South Carolina football walk-on works as Statehouse page too

·4 min read

COLUMBIA S.C. (AP) — Main Street. Stand at the right place and it’s a view of the South Carolina Statehouse to one side and Williams-Brice Stadium to the other.

Jackson Hall has been working each end this summer. As a walk-on freshman offensive lineman, he’s at South Carolina’s football facilities nearly every day. Every Tuesday, Wednesday and Thursday, he’s at South Carolina’s legislative headquarters doing anything and everything.

“I’m a page, well, that’s one of my positions. I help out with whoever needs to be helped,” said Hall, a Honea Path native who enrolled for USC’s spring semester and joined the football team. “I’m in Senator (Luke) Rankin’s office, and I put up flyers, deliver papers, answer the phone. Anybody comes in and asks me to do something, I do it.”

College is enough of an adjustment for any freshman, but Hall graduated from Belton-Honea Path High in December at age 17, came to college early so he could get into football training and went through spring practice. Not many know what they want to do when they first get to college; throw in being an athlete where not many want to think about the day when the ball stops bouncing, and it’s quite a lot to get used to.

Hall said he isn’t quite sure what he wants to do when he graduates, but he’s majoring in criminology and wants to be involved in law somehow — judge, politician, something like that. It’s part of a long-range plan.

“Each year I want to try to explore something new to see what I really like,” he said. “It’s been a change from my usual summers. I hauled straw in high school.”

Now he’s at the football facility by 9 a.m. every day, most days very much earlier. He completes his daily offseason checklist then heads downtown for his internship, exchanging his T-shirt and workout shorts for a suit and tie when the lawmakers are in session.

There, it’s being a multi-use tool and helping the administrative assistants, senators, representatives and anybody else who asks with their needs. He isn’t consulting on specific agendas — yet — but he’s heard enough to know the basics of how to eventually be heard.

“We were in session the other day, and I happened to walk in with the governor,” Hall said. “I talked to him a little bit, introduced myself. Then I got to sit there and watch them do their thing.”

The position is part of the University of South Carolina’s Beyond Sports initiative, a program that works to prepare student-athletes for life off the field. Seventeen Gamecocks from the school’s various teams are working this summer in a variety of positions.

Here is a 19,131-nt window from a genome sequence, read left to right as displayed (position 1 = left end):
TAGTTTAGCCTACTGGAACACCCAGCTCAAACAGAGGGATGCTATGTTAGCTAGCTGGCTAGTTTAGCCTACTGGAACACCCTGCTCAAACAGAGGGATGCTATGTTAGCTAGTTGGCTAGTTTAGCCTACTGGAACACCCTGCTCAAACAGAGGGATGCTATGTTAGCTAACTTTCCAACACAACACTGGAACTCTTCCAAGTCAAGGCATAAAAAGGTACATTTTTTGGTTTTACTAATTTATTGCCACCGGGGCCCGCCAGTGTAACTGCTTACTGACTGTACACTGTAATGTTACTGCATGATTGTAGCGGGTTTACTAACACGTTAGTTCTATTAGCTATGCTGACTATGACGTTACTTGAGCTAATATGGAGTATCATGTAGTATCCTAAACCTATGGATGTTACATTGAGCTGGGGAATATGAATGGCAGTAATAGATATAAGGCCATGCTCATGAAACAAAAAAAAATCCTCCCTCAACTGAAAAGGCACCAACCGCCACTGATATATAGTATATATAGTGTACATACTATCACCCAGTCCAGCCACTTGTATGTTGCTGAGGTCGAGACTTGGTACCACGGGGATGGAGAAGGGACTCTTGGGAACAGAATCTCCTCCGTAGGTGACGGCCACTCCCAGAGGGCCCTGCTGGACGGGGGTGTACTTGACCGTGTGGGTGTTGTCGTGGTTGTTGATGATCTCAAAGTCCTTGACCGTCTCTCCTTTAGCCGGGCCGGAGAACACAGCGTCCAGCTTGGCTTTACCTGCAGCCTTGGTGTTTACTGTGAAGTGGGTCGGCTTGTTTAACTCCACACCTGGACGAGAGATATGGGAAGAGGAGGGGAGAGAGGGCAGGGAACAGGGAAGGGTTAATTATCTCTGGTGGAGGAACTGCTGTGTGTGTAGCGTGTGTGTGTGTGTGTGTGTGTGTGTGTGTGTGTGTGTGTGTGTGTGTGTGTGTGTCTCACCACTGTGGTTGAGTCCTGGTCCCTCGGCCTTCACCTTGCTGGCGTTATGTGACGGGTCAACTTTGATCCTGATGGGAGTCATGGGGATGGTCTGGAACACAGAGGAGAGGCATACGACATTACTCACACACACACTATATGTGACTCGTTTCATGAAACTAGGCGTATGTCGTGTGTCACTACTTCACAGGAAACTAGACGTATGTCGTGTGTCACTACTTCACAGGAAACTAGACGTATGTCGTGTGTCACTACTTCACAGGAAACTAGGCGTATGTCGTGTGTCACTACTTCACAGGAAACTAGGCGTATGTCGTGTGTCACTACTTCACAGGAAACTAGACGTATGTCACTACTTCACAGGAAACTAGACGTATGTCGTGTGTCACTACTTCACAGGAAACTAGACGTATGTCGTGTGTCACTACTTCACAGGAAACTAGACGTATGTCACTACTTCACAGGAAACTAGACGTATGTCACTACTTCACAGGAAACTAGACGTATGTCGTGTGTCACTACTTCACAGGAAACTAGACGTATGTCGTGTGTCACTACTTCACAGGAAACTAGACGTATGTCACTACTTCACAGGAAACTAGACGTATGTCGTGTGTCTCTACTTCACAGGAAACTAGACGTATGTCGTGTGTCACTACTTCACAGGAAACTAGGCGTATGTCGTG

“It’s an eight-week program that was started because our student-athletes aren’t available to do normal internships during the year, due to their sport. The training, travel, participation, they don’t have a lot of the time that other students have,” said Michael Stovall, the assistant athletics director in charge of student-athlete development and brand awareness.

“They get that mock interview, online and an in-person interview, before they ever start looking for a job. They learn how to make a resume. They learn about workplace etiquette, how to get to work, how to dress, how to sit at their desk to complete an assignment. It’s the actual things they need to be competitive.”

Hall had an in because his father’s friend is state Sen. Mike Gambrell. Yet it wasn’t as simple as saying, “My dad knows a Senator and I’d like to take advantage of it.”

“They knew the senator and were able to make a phone call, but that only got the interview. He still had to interview,” Stovall said. “It’s not that they’re saving their position for us. The No. 1 thing is he came and said he wanted to be part of the program. So we take their major and their interest — for him, it’s politics and law — ask them about their network and how do we get there?”

Athletes have to apply for the program and then for their desired position, and the university meets with the prospective employer and assesses meaningful work experience. It’s not course credit, per se, although it can be; it’s always practical experience for when they have to do this after school.

“Branding” has become a hot topic among college athletics due to Name, Image and Likeness legislation, with athletes able to earn money off their personal image and social-media presence. Beyond Sports helps to develop those personal and professional brands, teaching them how to network, which as Stovall says, “Network determines net worth.”

Hall is learning about filibusters and canvassing while also memorizing blocking assignments and snap cadences. A 6-foot-3 lineman closing in on 300 pounds cuts a distinctive figure on the gridiron, and with scraped and bruised hands at his sides flanking his suit on the Statehouse floor, nobody’s going to forget him anytime soon.

David Cloninger, The Post And Courier, The Associated Press

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